One last but important note: It is easy to exit a study like this an do one of two things: to not take sin seriously as if this was David’s problem and it has no real relation to me and my sin or secondly, to be overwhelmed by our sin which has been brought up in this study and feel despair because of it. I want to suggest that both are problems in the highest degree. The middle ground is to confess that we all need the LORD’s help and give thanks and praise with rejoicing that Christ has paid for our sin – as dark and nasty as that sin may be. It could be helpful to close your group time with ‘the grace’ “May the grace of the Lord Jesus Christ, and the love of God, and the fellowship of the Holy Spirit be with you all.” 2 Cor 13:14

Also read the following verses of assurance: Matthew 11:28; John 3:16; 1 Timothy 1:15; 1 John 2:1

2 Samuel 8-9 (2 Chapters)

Victory, kindness and the king

Discussion Question

What does kindness mean to you? Can you tell a story about kindness?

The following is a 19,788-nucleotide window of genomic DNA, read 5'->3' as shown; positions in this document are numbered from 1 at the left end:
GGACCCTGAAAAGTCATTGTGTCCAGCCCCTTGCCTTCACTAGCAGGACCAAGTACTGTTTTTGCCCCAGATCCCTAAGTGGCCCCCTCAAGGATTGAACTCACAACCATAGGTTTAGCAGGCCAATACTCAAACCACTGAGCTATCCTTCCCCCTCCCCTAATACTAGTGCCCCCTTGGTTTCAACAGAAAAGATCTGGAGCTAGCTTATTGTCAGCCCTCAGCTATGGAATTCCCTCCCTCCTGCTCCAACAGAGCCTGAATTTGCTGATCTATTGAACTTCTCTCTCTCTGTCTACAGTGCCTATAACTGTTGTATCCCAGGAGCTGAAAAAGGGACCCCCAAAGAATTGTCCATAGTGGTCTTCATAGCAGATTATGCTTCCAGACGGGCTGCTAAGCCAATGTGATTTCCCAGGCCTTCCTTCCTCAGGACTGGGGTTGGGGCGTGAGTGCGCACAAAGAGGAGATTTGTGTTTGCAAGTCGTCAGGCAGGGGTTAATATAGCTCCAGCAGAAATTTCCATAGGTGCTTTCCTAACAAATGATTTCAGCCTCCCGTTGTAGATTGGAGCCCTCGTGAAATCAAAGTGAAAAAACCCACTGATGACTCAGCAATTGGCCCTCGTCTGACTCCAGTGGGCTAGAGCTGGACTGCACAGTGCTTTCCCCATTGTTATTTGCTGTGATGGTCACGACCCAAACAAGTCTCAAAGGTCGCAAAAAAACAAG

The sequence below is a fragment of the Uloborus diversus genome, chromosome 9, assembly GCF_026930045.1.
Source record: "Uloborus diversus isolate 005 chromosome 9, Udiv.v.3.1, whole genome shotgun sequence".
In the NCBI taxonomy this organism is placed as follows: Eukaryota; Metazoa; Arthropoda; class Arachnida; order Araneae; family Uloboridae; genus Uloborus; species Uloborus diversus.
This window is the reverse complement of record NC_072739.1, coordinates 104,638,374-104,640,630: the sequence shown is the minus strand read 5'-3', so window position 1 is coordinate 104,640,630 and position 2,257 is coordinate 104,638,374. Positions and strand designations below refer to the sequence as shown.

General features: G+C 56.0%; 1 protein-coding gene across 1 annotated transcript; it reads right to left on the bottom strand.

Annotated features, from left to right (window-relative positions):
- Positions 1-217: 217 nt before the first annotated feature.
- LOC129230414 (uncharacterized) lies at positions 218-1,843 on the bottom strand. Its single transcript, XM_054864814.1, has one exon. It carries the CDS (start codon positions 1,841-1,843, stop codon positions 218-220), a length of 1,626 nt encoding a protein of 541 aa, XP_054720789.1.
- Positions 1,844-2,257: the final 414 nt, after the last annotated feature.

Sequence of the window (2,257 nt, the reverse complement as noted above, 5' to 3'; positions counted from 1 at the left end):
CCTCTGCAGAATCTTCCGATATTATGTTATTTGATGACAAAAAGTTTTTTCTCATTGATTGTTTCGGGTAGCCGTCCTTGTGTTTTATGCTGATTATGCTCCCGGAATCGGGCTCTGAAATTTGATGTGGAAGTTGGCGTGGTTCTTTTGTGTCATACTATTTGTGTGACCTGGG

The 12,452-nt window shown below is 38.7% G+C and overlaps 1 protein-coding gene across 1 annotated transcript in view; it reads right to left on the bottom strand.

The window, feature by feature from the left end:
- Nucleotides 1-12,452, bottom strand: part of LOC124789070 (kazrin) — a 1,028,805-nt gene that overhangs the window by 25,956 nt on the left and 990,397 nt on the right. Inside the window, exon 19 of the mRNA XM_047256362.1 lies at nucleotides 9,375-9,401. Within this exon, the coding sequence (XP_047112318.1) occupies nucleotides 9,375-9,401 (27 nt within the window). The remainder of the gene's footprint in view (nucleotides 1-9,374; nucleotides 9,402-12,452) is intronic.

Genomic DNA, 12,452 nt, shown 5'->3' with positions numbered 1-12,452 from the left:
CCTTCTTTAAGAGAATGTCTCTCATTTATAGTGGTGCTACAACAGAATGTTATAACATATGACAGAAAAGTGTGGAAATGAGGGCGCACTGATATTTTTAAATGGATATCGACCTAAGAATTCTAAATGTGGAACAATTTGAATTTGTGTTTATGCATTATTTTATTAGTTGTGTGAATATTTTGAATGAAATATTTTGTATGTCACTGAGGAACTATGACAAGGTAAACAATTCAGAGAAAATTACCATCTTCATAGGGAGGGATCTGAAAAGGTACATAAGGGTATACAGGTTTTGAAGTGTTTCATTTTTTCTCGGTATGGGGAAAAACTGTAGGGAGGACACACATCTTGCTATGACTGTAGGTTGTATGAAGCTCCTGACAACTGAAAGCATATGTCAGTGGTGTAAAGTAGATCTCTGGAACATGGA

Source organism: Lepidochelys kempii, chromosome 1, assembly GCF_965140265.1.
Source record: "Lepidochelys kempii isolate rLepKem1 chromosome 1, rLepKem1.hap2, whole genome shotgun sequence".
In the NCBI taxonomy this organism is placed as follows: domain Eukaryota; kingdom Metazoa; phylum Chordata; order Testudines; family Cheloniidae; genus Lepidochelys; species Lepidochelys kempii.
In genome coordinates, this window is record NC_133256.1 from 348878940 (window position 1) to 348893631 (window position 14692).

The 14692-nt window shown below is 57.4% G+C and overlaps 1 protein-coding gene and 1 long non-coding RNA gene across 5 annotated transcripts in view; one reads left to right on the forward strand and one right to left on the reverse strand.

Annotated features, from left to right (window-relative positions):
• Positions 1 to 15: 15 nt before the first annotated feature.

Background (Context)

When David, King of all Israel, proposed to make a fine Temple for God, the prophet Nathan spoke God’s reply to David. God said that it has been and never will be the duty of any person to make God’s name great. It is God who builds David’s house and not the other way around. God promised David that there would be a king on the throne forever who will be known as God’s son. The Davidic covenant outlined in Chapter 7 is fulfilled, not by Solomon, but in Jesus – our Forever King!

So, David has peace in his palace with no further command from the LORD to build His Temple. Mephibosheth appears in Chapter 9 but we met him briefly in Chapter 4 Verse 4. He is the son of Jonathan, the son of Saul. David and Jonathan dearly loved each other despite the hatred from Saul’s household to David. When Saul and Jonathon were killed in battle, Mephibosheth, a 5 year old at the time, was carried off in haste, dropped and his legs permanently crippled.

Read 2 Samuel 8-9

Two chapters are included in this study. Brief notes will be offered for Chapter 8 and more information provided for Chapter 9.

What did you see? (Observation)

Structure

  • The LORD gave David victory wherever he went (8:1-14)
    • Defeating enemies (1-6)
    • Great gains (7-14
  • The King’s Justice and Righteousness (8:15-9:13)
    • Beginning: The King’s Officials (8:15-18)